The HS488 Protocol

Publish Date: Sep 06, 2006 | 29 Ratings | 3.41 out of 5 | Print


Normal transfer rates on the General-Purpose Interface Bus (GPIB) are on the order of 1 Mbyte/s. But with High-Speed 488 (HS488), you can achieve transfer rates up to 8 Mbytes/s!

Table of Contents

  1. The High-Speed GPIB Handshake Protocol
  2. IEEE 488 Handshake
  3. HS488 Handshake
  4. HS488 Data Transfer Flow Control

1. The High-Speed GPIB Handshake Protocol

National Instruments has developed the patented high-speed GPIB handshake protocol (called HS488) to increase the data transfer rate of a GPIB system. All devices involved in a data transfer must be HS488 compliant to use the HS488 protocol, but when non-HS488 devices are involved, the HS488 devices automatically use the standard IEEE 488.1 handshake to ensure compatibility. HS488 is a superset of the IEEE 488 standards. HS488 was accepted as an addition to the IEEE 488.1 standard in 2003.

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2. IEEE 488 Handshake

The standard IEEE 488.1 three-wire handshake (shown in Figure 1) requires the Listener to unassert Not Ready for Data (NRFD), the Talker to assert the Data Valid (DAV) signal to indicate to the Listener that a data byte is available, and the Listener to unassert the Not Data Accepted (NDAC) signal when it has accepted that byte.

Figure 1. Normal IEEE 488.1 Handshake

A byte cannot transfer in less than the time it takes for the following events to occur:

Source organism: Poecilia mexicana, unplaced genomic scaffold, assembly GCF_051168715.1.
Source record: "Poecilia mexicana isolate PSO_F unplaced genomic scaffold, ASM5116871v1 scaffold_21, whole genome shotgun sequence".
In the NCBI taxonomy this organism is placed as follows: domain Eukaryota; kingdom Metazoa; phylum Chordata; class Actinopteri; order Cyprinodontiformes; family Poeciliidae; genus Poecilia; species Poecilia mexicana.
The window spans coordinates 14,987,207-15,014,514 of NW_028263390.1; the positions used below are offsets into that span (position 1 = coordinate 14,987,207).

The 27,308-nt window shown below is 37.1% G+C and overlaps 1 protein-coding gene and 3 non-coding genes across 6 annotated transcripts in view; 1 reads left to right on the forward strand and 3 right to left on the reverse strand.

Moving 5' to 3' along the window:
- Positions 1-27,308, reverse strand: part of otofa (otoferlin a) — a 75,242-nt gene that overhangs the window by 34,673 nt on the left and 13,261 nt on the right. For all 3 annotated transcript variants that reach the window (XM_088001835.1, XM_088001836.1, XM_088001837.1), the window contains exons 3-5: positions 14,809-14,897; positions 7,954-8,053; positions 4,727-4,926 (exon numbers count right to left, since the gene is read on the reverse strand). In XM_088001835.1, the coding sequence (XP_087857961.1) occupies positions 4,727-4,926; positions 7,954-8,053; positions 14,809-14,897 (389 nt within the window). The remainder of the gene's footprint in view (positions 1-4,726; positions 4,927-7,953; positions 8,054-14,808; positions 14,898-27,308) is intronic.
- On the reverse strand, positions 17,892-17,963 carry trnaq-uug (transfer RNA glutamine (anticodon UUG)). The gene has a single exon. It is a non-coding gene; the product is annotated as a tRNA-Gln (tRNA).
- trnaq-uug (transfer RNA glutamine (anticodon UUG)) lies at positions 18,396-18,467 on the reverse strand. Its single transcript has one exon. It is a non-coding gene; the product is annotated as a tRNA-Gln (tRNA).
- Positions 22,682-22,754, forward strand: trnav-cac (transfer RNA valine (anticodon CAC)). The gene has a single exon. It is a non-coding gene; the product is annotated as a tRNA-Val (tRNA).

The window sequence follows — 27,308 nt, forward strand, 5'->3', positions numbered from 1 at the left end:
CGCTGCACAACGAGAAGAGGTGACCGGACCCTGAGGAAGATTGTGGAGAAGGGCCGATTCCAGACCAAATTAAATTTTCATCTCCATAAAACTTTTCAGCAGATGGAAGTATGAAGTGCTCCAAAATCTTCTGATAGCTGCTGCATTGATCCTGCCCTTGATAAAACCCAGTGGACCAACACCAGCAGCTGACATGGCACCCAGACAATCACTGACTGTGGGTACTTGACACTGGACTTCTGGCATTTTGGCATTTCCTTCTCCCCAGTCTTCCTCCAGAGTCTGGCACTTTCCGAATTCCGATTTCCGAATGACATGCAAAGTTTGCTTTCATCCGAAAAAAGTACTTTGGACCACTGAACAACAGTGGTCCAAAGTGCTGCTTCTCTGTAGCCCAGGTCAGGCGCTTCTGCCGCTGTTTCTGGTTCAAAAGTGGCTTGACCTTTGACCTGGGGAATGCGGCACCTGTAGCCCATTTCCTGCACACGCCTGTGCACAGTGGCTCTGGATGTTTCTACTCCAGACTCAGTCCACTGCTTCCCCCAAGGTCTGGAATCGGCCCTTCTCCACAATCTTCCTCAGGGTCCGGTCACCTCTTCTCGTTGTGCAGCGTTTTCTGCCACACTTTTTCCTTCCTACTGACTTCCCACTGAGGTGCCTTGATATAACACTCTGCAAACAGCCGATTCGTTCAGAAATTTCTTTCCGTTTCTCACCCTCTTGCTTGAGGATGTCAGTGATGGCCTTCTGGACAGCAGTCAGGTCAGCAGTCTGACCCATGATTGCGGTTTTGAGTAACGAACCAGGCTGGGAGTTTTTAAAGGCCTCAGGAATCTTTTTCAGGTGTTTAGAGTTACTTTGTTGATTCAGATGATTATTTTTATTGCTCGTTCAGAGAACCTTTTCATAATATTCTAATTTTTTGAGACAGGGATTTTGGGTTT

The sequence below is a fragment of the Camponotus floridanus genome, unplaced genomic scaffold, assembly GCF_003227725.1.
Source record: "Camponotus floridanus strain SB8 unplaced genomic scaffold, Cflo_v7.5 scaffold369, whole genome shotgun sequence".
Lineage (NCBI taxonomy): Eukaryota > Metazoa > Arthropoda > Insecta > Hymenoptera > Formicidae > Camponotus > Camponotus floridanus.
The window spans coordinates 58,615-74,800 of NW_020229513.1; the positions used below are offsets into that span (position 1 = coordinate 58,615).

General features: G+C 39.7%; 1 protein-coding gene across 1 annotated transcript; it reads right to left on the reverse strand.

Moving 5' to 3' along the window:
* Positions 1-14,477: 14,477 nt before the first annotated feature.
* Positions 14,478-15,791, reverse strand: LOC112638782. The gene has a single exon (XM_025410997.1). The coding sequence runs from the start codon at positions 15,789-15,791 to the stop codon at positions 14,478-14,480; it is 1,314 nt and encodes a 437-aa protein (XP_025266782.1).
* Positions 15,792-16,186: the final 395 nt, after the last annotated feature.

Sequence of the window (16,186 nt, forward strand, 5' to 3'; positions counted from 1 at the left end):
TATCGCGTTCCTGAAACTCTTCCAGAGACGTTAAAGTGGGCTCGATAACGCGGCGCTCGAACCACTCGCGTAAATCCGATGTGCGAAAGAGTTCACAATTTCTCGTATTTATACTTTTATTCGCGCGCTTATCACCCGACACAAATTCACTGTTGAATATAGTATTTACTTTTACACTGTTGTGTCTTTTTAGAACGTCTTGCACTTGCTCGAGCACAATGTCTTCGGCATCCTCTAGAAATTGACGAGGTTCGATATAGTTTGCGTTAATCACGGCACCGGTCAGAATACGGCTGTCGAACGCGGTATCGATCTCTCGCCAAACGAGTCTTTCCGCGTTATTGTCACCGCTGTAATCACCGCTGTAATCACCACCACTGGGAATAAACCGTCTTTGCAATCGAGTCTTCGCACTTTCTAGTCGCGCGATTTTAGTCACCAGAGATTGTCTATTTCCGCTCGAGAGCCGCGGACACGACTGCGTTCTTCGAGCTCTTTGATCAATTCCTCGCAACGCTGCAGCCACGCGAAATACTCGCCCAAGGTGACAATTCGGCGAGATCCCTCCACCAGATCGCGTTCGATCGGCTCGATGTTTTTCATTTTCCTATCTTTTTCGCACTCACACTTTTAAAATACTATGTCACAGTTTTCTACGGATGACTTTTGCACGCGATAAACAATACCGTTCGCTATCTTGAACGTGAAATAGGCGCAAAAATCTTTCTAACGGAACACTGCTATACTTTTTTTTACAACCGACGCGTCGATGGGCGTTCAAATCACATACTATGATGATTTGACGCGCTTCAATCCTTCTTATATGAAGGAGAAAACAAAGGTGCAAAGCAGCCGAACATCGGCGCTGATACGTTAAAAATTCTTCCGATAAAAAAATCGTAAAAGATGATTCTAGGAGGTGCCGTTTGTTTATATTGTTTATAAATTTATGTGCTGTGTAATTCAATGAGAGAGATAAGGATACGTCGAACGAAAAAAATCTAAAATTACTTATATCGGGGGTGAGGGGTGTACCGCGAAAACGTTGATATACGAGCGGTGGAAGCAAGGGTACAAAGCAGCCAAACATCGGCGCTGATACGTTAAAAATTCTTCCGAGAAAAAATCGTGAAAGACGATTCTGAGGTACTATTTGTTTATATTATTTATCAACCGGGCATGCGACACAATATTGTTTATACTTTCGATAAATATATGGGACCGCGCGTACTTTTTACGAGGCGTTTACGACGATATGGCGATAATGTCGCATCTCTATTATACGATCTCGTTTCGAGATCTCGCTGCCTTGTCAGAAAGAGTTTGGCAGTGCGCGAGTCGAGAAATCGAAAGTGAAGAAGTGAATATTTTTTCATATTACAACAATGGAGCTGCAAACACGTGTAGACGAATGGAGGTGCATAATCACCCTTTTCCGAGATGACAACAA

• NRFD propagates to the Talker
  • DAV signal propagates to all Listeners
  • Listeners accept the byte and assert NDAC
  • NDAC propagates back to the Talker
  • Talker allows time for settling (T1) before asserting DAV again

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3. HS488 Handshake

HS488 increases system throughput by removing propagation delays associated with the three-wire handshake. To enable the HS488 handshake, the Talker pulses the NRFD signal line after the Controller addresses all Listeners. If the Listener is HS488 capable, the transfer occurs using the HS488 handshake (shown in Figure 2).

Figure 2. HS488 Handshake

Once HS488 is enabled, the Talker places a byte on the GPIB DIO lines, waits for a preprogrammed settling time, asserts DAV, waits for a preprogrammed hold time, unasserts DAV, and drives the next data byte on the DIO lines. The Listener keeps NDAC unasserted and must accept the byte within the specified hold time. A byte must transfer in the time set by the settling time and hold time, without waiting for any signals to propagate along the GPIB cable.

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4. HS488 Data Transfer Flow Control

The Listener may assert NDAC to prevent more bytes from being transmitted temporarily, or assert NRFD to force the Talker to use the three-wire handshake. Through these methods, the Listener can limit the average transfer rate. However, the Listener must have an input buffer that can accept short bursts of data at the maximum rate, because by the time NDAC or NRFD propagates back to the Talker, the Talker may have already sent another byte.

The required settling and hold times are user configurable, depending on the total length of cable and number of devices in the system. Between two devices and 2 m of cable, HS488 can transfer data at up to 8 Mbytes/s. For a fully loaded system with 15 devices and 15 m of cable, HS488 transfer rates can reach 1.5 Mbytes/s.

HS488 Controllers always use the standard IEEE 488.1 three-wire handshake to transfer GPIB commands (bytes with Attention (ATN) asserted).
Related Links:
NI GPIB Home Page

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